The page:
Nowadays healthcare is commonly considered a ‘merit good’ – a commodity which is judged that an individual or society should have on the basis of need rather than ability and willingness to pay. This view, partly grounded on the recognised positive externalities of healthcare consumption, is perhaps most visibly materialized in the fact that access to healthcare is currently a constitutional right in many countries.1
However, just a few generations ago the situation was very different. In fact, during the Middle Ages health was considered a matter of destiny across most of Western Europe; it was only afterwards, under the influence of Mercantilism and the Enlightenment, that this view started changing and public authorities increased their ambitions concerning the promotion of public health.2 Sundin and Willner (2007) say that “[g]enerally, before the era of the Enlightenment, it was thought that health was God’s gift and disease and death was His punishment for the sins of an individual, the congregation, the whole nation or its rulers. Hence, to live a decent life in accordance with His will and repenting one’s sins were considered the most effective preventive measures against illnesses”.3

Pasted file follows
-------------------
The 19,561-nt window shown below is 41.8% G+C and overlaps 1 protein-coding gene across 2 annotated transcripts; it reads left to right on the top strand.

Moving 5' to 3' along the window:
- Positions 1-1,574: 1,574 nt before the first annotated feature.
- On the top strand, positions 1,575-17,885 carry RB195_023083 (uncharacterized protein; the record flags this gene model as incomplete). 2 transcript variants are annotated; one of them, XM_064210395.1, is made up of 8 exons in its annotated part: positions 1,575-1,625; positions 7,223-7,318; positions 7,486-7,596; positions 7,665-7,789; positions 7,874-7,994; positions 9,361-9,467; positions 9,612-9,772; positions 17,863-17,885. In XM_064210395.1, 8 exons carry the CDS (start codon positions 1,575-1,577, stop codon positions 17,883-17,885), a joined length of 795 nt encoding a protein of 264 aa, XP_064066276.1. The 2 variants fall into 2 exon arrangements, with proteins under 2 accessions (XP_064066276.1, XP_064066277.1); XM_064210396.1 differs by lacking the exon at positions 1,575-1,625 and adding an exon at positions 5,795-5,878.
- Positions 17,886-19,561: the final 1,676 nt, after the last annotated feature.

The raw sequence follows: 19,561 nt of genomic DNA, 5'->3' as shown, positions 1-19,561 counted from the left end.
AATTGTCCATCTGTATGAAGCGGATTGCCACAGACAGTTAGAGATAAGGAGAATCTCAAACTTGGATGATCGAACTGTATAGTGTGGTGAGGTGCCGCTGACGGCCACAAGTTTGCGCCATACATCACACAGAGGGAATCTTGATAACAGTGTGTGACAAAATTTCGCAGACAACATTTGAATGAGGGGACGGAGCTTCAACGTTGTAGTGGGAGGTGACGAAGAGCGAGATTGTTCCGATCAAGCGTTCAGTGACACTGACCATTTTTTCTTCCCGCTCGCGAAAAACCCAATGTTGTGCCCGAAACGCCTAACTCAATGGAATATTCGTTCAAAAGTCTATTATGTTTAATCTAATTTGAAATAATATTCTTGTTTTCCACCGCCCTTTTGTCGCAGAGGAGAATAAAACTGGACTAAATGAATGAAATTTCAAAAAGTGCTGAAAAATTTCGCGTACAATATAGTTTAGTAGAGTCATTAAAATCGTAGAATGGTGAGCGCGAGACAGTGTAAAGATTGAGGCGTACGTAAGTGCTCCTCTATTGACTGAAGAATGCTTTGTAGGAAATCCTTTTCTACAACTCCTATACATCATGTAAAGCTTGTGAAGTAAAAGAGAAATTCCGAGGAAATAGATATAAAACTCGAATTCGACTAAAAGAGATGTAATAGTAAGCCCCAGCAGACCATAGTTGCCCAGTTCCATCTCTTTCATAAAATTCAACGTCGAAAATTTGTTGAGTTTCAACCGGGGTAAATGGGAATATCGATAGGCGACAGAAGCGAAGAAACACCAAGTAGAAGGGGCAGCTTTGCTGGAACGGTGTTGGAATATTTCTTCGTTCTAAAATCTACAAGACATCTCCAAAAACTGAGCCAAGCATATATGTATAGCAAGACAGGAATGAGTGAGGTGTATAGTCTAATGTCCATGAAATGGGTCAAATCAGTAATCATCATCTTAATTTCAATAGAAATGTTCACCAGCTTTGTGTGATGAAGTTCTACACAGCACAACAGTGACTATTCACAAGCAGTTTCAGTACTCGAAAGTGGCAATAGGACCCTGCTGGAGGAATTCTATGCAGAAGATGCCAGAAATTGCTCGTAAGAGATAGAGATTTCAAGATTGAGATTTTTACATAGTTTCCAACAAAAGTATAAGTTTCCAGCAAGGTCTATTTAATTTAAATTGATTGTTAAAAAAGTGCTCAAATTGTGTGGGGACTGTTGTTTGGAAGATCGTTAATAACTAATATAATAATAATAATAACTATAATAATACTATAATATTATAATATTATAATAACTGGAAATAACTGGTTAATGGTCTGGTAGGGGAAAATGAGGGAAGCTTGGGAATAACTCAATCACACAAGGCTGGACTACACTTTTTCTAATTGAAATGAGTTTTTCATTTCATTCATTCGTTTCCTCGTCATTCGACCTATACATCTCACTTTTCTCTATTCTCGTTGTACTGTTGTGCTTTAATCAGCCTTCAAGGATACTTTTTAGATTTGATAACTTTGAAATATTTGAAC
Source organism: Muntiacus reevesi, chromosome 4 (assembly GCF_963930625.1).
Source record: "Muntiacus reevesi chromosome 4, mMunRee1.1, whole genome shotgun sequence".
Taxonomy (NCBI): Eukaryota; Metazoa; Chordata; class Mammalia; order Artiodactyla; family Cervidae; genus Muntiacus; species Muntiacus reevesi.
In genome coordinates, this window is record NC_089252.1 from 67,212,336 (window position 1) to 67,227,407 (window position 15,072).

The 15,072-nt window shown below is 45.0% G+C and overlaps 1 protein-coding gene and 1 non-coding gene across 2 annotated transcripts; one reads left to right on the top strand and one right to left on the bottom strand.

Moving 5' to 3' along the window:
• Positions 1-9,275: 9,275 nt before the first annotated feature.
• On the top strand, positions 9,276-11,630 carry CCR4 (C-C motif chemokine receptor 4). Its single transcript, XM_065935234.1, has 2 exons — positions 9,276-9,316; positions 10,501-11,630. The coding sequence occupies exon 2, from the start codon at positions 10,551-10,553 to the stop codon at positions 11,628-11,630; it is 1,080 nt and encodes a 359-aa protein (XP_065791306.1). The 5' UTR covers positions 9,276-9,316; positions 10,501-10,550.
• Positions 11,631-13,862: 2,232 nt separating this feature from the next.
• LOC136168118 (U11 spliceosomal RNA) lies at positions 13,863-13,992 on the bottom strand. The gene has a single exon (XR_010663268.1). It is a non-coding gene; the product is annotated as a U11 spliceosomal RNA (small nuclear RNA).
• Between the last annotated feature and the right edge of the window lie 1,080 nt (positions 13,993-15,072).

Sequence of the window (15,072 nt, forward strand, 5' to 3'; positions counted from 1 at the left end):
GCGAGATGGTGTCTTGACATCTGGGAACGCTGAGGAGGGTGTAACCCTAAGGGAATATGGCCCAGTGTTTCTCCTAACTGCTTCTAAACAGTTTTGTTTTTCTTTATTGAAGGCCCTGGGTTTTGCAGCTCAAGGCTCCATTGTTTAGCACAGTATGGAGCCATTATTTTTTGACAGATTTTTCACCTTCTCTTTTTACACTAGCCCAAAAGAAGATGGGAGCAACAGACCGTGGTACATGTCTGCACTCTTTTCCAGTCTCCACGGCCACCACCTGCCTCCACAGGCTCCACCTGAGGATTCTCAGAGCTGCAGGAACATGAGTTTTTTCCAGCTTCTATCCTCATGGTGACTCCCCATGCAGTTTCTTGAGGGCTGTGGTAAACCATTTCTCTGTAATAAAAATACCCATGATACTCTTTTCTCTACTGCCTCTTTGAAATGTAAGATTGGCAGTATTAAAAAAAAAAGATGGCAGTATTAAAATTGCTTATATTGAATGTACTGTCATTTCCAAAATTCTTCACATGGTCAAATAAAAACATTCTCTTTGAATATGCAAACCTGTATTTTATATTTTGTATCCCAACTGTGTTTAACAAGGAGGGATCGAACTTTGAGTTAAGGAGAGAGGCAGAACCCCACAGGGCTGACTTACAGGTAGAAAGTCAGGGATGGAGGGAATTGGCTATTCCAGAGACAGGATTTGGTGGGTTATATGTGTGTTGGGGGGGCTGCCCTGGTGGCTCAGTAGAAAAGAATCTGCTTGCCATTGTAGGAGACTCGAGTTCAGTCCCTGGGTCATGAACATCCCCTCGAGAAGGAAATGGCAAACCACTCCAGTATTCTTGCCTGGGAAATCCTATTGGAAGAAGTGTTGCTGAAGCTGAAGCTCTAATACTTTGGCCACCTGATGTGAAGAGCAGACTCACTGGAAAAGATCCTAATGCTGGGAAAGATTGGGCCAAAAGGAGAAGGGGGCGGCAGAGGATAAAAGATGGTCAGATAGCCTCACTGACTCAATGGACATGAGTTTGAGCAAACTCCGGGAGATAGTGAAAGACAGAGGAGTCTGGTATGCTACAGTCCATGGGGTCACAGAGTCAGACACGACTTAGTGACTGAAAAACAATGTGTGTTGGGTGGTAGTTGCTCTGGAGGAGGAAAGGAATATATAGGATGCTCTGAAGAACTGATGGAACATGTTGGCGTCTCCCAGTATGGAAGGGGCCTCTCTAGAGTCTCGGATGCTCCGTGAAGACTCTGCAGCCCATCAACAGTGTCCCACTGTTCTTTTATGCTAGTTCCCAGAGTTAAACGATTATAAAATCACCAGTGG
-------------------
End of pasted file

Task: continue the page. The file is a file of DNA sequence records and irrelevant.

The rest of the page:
To show this development we have produced a long-run dataset with estimates of government expenditure on healthcare as a percent of gross domestic product (GDP) for a selection of high-income countries, going back to 1880.
As the data show, in 1880 government health spending was below 1% of GDP in all countries; but this started changing quickly in the first half of the 20th century and by 1970 government spending on healthcare was above 2% of GDP in all these countries.